Firstly, we are a bunch of humble greenkeepers who are networking together, helping each other, supporting each other and, indeed, 'striving' for a more sustainable/traditional/natural (call it what you like) golf course. We do this with the backing from the R&A and our home unions. This has been published as 'bad news for golf', but I strongly disagree, and this is why.

Bromborough2.jpgGreenkeeping is a lonely place at times. The fact that greenkeepers are working together and supporting each other in this difficult industry, and through these difficult times, has to be a good thing. Maintaining a golf course can be stressful at times and the greatest form of stress is working alone! We are suggesting that other greenkeepers (no matter what grass species you manage) could set up their own networking group, or just simply give your neighbours a call. It works, believe me.

No man is an island!

Gaining knowledge from other greenkeepers, seeing first hand the successes and failures of others, avoiding the pitfalls, implementing others achievements and passing on our experiences has to be a good thing.

It is a simple, yet great, idea, originated by the Danish greenkeepers, and it works. The R&A realised the value of networking and supporting each other, and helped us get together. I know they would like other greenkeepers to do the same.

One thing I need to make clear - The Gingerbread men are NOT about grass species. We are about supporting and helping each other.

It was relatively easy for us to set up because we were already friends. But, it is still relatively simple, really ... just go and talk to your neighbour. If you are in close proximity why not start meeting up and exchanging ideas. But don't stop there; share your successes and failures, exchange maintenance records, policy documents and, even, secrets. Hold forum nights and presentations for each other's members, invite committees from other clubs to walk each other's course ... the options are endless.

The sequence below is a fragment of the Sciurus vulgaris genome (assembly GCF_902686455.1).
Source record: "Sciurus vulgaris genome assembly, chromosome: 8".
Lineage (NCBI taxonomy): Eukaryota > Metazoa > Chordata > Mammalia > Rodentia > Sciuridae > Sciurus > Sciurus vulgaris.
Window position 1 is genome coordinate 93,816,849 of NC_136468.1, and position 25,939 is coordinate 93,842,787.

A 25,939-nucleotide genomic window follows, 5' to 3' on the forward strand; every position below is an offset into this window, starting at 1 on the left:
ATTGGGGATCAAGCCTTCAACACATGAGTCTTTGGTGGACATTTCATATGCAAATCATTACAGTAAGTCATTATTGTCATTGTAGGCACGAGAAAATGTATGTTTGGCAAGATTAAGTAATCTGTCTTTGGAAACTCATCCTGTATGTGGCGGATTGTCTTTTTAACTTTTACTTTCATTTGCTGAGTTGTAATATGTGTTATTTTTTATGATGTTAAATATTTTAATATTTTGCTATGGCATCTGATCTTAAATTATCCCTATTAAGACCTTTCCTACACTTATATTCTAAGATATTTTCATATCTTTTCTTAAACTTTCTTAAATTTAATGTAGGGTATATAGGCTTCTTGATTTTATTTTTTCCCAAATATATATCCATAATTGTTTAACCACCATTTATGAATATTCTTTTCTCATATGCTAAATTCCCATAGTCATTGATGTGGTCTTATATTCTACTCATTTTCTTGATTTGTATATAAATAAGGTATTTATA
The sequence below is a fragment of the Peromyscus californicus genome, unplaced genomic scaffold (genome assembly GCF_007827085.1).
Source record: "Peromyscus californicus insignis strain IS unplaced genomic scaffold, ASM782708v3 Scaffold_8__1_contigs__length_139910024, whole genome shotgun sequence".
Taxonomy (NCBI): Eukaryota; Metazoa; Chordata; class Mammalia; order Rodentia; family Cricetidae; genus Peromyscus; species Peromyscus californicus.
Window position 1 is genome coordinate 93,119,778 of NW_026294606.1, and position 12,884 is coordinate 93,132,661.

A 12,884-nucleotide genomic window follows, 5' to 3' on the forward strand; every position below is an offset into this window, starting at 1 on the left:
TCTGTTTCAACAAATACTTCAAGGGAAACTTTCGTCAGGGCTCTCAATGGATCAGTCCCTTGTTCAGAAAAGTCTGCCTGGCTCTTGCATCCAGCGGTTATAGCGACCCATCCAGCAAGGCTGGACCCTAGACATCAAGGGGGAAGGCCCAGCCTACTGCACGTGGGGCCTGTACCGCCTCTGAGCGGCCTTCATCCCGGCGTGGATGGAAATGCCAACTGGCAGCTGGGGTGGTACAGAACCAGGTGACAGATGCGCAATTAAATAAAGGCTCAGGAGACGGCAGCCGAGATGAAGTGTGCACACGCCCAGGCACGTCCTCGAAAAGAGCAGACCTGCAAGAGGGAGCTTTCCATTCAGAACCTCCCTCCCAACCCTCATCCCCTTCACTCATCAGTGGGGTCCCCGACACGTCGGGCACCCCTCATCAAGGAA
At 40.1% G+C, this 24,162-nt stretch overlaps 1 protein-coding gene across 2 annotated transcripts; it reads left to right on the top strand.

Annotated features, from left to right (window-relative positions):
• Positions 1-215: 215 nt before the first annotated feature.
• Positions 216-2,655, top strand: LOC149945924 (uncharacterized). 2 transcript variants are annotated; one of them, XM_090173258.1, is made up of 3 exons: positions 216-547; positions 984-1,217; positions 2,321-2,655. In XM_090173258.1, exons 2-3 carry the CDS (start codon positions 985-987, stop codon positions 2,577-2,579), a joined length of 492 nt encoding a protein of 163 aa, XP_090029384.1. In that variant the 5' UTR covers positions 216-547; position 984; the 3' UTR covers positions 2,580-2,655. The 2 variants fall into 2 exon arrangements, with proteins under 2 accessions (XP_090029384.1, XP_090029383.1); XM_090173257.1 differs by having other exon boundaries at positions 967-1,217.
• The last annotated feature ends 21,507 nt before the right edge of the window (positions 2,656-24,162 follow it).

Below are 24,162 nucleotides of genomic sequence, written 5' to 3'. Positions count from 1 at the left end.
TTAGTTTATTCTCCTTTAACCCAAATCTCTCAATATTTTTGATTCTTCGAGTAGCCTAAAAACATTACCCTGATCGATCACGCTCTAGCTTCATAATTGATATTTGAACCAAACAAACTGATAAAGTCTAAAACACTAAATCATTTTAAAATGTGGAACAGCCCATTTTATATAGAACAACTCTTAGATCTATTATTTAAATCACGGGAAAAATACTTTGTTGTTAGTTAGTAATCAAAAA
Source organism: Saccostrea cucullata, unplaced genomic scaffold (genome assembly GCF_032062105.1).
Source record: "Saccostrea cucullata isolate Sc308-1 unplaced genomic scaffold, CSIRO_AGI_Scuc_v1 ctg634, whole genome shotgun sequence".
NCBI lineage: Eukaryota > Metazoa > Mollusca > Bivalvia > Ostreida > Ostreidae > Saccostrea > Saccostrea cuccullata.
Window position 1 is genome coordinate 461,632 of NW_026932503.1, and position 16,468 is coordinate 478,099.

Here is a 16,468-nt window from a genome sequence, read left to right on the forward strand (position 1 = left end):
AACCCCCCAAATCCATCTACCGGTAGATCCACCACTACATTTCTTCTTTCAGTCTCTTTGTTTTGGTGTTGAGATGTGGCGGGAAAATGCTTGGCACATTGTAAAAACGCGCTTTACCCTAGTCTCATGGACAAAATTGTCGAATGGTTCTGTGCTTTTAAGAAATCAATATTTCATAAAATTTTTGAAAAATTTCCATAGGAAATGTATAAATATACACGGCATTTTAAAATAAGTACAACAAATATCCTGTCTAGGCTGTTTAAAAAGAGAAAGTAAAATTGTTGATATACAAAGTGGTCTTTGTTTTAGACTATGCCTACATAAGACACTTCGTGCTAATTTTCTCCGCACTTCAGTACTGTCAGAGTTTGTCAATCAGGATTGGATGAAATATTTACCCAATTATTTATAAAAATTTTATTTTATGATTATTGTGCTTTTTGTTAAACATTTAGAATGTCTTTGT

So, in essence, you may already have your group. You all have a mutual respect and you support each other. We all need some advice from time to time, and I am sure we would be only too willing to help.

At my last open forum, four of the gingerbread men attended. They talked to my members, both one to one and addressing the room. They spoke brilliantly which helped gain enormous respect for our profession.

Another thing we do is invite the Greens Chairman and Committee to the nights, or just a friendly visit to each other's course, we sometimes take them for a game of golf. Has there ever been a more important time for support? I think not.


This is the most important thing to master. After we gather the support and all the documented evidence, it's then time to convey the changes to the members:

• Policy documents
• Open forums and Q&A nights
• Newsletters and emails
• Progress reports
• Course walks
• One to one discussions

The entire key to success is centred on communication.

Our first port of call was to produce a Policy Document that highlighted our objectives and goals. We told the members about thPicture 039.jpge plans in a short presentation, and then we held an Open Forum for the members to ask questions.